Consumption-Leisure-Investment Strategies with Time-Inconsistent Preference in a Life-Cycle Model
Qian Zhao (Macquarie University, Australia)
Joint work with Jiaqin Wei and Tak Kuen Siu

Thursday June 5, 11:30-12:00 | session 7.2 | Portfolio Optimization | room CD

This paper aims at investigating a consumption-leisure-investment problem, where the object of an economic agent is to maximize the expected value of discounted lifetime utility in a life-cycle model. The agent is allowed to have considerable labor flexibility and the date of retirement is fixed. To incorporate some well-documented behavioral features of human beings, we consider the situation where the discounting is non-exponential. This situation is far from trivial and renders the optimization problem of the agent to be a non-standard one, namely, a time-inconsistent stochastic control problem. The extended HJB equation for the time-inconsistent control problem is given. A verification theorem is proved for a general discount function and a general utility function. Explicit-form solutions are presented for the logarithmic utility with the exponential discounting, the pseudo-exponential discounting and hyperbolic discounting.

Dynamic Programming Equations for Portfolio Optimization under Partial Information with Expert Opinions
Ralf Wunderlich (Brandenburg University of Technology, Germany)
Joint work with Rüdiger Frey and Abdelali Gabih

Thursday June 5, 12:00-12:30 | session 7.2 | Portfolio Optimization | room CD

We investigate optimal portfolio strategies for utility maximizing investors in a market where the drift is driven by an unobserved Markov chain. Information on the state of this chain is obtained from stock prices and expert opinions in the form of signals at random discrete time points. These signals we model by a marked point process with jump-size distribution depending on the current state of the hidden Markov chain.
We use stochastic filtering to transform the original problem into an optimization problem under full information where the state variable is the filter for the Markov chain. The dynamic programming equation for this problem is studied with viscosity-solution techniques and with regularization arguments. For the case of power utility we present results from the numerical solution of the dynamic programming equation.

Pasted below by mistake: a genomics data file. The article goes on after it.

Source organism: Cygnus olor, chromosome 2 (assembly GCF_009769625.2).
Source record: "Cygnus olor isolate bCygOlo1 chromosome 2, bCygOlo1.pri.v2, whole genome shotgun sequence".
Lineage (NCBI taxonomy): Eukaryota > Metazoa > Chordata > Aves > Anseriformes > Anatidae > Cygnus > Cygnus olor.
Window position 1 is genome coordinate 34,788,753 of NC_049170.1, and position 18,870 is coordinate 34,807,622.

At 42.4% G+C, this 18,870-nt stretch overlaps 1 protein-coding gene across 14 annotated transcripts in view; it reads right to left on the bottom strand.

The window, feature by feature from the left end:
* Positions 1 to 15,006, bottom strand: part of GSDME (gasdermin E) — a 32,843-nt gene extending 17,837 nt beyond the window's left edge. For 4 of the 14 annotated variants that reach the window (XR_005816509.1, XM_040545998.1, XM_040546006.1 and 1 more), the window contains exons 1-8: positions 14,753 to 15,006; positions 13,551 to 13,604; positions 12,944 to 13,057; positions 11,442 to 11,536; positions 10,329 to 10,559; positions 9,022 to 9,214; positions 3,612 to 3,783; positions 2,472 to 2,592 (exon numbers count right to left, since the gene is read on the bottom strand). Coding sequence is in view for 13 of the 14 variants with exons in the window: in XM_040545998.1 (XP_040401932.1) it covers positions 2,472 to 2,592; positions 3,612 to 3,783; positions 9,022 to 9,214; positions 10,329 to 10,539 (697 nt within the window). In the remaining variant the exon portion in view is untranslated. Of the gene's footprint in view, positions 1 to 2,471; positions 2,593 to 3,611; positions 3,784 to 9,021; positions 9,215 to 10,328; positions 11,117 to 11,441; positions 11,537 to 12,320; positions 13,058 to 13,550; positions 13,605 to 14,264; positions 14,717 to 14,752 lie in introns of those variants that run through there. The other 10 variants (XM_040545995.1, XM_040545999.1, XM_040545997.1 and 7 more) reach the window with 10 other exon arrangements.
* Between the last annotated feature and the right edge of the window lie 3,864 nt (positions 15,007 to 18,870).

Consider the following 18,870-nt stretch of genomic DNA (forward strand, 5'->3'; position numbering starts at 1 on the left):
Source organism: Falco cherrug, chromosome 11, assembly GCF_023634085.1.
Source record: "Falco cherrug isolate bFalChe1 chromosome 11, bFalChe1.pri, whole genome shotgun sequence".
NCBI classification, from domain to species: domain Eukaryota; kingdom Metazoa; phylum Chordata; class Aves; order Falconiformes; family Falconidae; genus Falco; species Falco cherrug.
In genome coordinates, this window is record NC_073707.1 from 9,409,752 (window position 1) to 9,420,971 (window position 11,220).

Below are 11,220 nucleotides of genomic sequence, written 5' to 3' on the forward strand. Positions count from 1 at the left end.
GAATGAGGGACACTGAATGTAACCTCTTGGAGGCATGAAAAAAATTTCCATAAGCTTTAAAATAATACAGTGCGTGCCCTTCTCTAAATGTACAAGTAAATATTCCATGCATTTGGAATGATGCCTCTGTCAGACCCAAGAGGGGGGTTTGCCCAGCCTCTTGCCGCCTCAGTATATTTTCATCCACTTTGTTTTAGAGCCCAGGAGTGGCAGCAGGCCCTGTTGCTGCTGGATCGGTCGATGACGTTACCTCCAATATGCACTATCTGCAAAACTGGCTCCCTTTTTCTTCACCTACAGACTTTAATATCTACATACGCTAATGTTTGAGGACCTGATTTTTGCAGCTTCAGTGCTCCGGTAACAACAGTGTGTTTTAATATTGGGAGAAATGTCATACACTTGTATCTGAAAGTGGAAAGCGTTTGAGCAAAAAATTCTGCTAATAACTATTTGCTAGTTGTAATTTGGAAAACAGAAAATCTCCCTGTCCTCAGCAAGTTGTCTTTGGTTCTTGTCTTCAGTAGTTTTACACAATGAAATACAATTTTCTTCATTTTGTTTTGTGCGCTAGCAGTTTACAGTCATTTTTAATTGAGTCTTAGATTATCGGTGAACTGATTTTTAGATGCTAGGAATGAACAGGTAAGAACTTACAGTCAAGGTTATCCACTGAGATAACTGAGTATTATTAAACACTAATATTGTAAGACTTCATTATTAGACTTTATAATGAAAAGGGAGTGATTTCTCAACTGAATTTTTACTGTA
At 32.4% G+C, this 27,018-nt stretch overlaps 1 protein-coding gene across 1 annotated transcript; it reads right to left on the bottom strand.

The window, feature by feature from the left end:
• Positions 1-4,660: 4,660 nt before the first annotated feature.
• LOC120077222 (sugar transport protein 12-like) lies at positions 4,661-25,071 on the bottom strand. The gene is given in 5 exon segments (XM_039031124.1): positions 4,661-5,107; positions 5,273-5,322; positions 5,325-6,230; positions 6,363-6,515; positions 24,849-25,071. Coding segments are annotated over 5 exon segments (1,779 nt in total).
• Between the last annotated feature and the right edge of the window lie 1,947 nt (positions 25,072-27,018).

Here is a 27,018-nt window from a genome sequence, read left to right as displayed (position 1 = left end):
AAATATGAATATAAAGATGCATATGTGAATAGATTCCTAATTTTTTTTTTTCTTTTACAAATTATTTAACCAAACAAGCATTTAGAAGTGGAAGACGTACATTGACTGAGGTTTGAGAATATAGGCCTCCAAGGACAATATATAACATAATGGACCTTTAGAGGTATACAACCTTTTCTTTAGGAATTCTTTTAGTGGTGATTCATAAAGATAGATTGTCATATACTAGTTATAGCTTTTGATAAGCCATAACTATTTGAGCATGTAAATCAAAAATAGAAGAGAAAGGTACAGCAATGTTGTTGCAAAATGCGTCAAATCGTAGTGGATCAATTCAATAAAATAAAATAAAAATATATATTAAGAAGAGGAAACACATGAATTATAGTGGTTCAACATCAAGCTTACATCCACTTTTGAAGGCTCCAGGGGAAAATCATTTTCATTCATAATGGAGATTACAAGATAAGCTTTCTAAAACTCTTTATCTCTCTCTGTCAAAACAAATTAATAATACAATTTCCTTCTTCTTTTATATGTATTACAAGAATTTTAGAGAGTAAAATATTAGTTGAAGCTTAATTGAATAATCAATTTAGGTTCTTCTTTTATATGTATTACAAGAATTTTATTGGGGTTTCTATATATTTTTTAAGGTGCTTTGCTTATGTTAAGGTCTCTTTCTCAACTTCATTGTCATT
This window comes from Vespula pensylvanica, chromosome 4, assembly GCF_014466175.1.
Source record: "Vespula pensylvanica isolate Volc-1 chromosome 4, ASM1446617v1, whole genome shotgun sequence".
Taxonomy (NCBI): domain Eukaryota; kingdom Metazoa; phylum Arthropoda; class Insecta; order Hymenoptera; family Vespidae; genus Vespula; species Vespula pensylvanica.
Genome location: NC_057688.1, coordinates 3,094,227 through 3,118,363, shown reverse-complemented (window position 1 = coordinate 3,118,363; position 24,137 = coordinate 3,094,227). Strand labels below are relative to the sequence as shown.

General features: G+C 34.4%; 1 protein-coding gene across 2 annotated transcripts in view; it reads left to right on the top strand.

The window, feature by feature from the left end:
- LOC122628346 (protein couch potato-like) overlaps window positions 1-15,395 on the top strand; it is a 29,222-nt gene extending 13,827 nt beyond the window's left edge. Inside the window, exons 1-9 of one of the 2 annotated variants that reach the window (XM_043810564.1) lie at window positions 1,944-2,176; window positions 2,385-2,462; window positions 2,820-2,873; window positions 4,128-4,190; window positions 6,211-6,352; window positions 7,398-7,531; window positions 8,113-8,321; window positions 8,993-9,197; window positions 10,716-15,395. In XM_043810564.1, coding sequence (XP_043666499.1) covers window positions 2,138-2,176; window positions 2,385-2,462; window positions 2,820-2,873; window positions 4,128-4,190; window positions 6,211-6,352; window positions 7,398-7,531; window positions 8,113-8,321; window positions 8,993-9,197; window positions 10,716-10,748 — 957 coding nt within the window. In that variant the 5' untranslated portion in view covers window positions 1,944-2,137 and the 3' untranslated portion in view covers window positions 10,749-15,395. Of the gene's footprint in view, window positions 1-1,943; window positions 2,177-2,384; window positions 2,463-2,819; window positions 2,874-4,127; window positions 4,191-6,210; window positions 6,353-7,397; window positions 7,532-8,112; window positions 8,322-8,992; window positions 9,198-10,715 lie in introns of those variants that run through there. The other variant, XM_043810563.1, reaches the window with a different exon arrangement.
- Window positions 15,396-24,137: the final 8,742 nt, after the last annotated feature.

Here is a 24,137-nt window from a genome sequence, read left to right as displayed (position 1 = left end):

The talk is based on the following publications:
Frey, R., Gabih, A. and Wunderlich, R. (2012): Portfolio optimization under partial information with expert opinions. International Journal of Theoretical and Applied Finance, 15, No. 1.
Frey, R. and Wunderlich, R. (2013). Dynamic Programming Equations for Portfolio Optimization under Partial Information with Expert Opinions, arXiv:1303.2513.

Robust Portfolio Choice and Indi fference Valuation
Roger Laeven (University of Amsterdam, The Netherlands)
Joint work with Mitja Stadje

Thursday June 5, 12:30-13:00 | session 7.2 | Portfolio Optimization | room CD

We solve, theoretically and numerically, the problems of optimal portfolio choice and indifference valuation in a general continuous-time setting. The setting features (i) ambiguity and time-consistent ambiguity averse preferences, (ii) discontinuities in the asset price processes, with a general and possibly in finite activity jump part next to a continuous di ffusion part, and (iii) general and possibly non-convex trading constraints. We characterize our solutions as solutions to Backward Stochastic Differential Equations (BSDEs). Generalizing Kobylanski's result for quadratic BSDEs to an infi nite activity jump setting, we prove existence and uniqueness of the solution to a general class of BSDEs, encompassing the solutions to our portfolio choice and valuation problems as special cases. We provide an explicit decomposition of the excess return on an asset into a risk premium and an ambiguity premium, and a further decomposition into a piece stemming from the di ffusion part and a piece stemming from the jump part. We further compute our solutions in a few examples by numerically solving the corresponding BSDEs using regression techniques.